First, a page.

Too little anxiety (apathy) or too much anxiety (panic) are both problematic. A moderate level of anxiety gives energy and improves concentration.
The Night Before
- Establish good study habits. Cramming increases the likelihood of panic. Concentrate on what you do know and try to think of likely questions to be asked.
- Get a good night's sleep.
- Make sure you know the time of the exam, where it is being held and how to get there.
- Keep the importance of the exam in perspective. Talk to yourself: "It's only an exam." "I can do it." "Stay cool."
On Exam Day
- Eat a moderate breakfast or lunch. Avoid drinks or drugs with caffeine. Over agitation can increase nervousness and harm concentration and memory.
- Do a relaxing activity unrelated to the exam in the last hour before the exam.
- Steer clear of fellow students who are "anxiety generators." Panic is contagious.
- Get to the exam room early to settle in and prepare your supplies and familiarize yourself with surroundings.
- Tense all your muscles for a moment, then suddenly relax them. Take 3 deep breaths.
During the Exam
- Read directions and underline significant instructions.
- First answer the easy questions. Then go back to the more difficult.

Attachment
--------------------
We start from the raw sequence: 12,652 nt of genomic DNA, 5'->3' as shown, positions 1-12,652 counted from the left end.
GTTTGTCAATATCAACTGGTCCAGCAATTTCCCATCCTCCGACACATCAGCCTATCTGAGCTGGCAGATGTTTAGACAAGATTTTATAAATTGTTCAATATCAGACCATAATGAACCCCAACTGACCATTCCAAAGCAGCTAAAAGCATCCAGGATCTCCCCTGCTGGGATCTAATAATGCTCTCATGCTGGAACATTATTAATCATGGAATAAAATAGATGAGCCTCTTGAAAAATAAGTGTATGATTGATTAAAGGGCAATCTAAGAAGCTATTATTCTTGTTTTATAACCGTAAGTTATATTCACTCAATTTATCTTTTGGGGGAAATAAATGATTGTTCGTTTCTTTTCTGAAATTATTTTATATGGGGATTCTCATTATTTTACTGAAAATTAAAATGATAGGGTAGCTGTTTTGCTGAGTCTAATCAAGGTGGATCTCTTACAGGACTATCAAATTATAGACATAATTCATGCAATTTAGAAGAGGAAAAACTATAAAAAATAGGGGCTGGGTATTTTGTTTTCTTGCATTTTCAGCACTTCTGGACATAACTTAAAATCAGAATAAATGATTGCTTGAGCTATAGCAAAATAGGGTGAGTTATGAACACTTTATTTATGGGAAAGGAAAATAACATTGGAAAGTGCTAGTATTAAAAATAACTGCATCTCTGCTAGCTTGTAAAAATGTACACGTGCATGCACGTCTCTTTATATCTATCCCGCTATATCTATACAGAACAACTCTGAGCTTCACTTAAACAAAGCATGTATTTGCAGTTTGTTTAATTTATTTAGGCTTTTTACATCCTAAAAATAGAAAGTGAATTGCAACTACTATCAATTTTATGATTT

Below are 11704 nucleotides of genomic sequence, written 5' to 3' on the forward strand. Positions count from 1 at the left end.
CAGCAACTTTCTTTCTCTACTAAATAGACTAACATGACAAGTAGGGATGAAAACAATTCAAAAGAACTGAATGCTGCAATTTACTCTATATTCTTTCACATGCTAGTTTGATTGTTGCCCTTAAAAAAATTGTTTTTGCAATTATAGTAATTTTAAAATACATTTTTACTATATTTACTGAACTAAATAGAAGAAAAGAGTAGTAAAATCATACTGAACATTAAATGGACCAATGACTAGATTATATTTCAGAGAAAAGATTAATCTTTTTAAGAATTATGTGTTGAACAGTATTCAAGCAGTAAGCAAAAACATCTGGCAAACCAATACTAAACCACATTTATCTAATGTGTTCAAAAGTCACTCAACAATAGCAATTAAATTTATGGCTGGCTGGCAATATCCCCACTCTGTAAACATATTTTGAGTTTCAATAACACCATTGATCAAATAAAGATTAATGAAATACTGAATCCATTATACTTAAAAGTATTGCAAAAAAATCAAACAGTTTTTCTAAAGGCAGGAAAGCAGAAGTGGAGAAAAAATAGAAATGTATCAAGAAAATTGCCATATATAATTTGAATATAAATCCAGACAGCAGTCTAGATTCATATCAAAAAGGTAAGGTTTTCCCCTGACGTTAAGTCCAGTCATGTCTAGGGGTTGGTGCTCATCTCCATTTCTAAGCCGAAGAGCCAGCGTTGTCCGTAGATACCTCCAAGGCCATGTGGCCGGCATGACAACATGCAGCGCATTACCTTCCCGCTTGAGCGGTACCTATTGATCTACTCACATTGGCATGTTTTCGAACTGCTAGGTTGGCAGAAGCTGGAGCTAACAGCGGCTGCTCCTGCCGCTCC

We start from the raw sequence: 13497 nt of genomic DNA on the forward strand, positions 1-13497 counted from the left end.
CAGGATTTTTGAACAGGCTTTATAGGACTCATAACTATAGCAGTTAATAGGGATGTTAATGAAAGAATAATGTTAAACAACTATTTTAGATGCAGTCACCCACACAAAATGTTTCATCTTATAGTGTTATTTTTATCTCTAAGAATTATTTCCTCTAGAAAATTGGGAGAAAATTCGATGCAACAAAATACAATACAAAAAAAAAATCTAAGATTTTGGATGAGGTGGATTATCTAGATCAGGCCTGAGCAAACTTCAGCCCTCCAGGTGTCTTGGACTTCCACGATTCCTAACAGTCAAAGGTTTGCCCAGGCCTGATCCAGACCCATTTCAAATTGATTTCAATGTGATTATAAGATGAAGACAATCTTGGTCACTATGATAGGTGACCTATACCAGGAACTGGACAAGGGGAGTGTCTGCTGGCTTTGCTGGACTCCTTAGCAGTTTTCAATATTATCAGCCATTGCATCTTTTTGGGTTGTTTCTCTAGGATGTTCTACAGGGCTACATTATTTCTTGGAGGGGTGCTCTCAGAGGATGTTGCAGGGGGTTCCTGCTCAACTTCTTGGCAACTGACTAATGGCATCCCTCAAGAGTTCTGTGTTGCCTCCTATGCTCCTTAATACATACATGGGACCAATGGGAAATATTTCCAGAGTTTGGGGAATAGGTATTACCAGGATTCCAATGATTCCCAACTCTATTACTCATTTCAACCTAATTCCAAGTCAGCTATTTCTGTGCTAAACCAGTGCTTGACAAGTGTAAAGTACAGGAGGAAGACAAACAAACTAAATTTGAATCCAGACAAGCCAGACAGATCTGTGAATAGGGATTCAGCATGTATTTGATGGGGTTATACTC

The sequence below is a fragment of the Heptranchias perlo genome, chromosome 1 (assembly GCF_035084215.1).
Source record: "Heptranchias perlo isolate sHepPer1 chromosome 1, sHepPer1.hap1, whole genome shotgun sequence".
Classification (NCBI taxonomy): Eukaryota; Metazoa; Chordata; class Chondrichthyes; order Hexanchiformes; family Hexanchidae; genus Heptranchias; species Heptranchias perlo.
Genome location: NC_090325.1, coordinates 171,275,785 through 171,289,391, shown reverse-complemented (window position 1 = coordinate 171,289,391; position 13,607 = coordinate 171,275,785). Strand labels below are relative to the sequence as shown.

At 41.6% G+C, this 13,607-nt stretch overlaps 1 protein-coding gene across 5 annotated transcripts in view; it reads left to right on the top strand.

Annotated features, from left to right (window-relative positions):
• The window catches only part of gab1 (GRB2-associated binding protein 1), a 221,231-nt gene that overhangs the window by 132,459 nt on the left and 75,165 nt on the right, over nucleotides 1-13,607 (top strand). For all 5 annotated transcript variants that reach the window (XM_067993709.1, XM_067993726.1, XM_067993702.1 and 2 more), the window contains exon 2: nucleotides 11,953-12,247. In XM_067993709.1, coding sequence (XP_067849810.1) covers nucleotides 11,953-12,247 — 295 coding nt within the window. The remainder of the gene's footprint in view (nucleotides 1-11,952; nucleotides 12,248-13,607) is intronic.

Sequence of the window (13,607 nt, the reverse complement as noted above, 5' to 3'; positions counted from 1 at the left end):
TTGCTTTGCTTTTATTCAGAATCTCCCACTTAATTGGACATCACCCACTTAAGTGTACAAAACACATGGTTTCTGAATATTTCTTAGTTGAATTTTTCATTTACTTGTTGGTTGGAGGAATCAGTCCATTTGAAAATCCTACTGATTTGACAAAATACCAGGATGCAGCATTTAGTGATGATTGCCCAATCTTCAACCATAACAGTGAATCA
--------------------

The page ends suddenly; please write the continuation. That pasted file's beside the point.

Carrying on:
- Multiple Choice - eliminate the impossible answers, then make as good an intuitive guess as possible.
- Essay Questions - take a few minutes to organize your thought. Jot them down and start with a summary sentence.
- When confronted with excess anxiety, break it by doing something unusual: ask a question; get a drink; chew gum; eat a piece of hard candy; sharpen pencil; tense and relax large muscle groups; take several deep, slow breaths.
- Don't rush; maintain steady pace.
After the Exam
- Use the test as a learning tool. After the exam is over, don't torture yourself over mistakes.
- Take a break and take note of how you were tested. Don't vow to study harder. Vow to study smarter.
- Review the exam looking for the types of errors. Is there a pattern: e.g. did I use a - instead of a + sign in problems?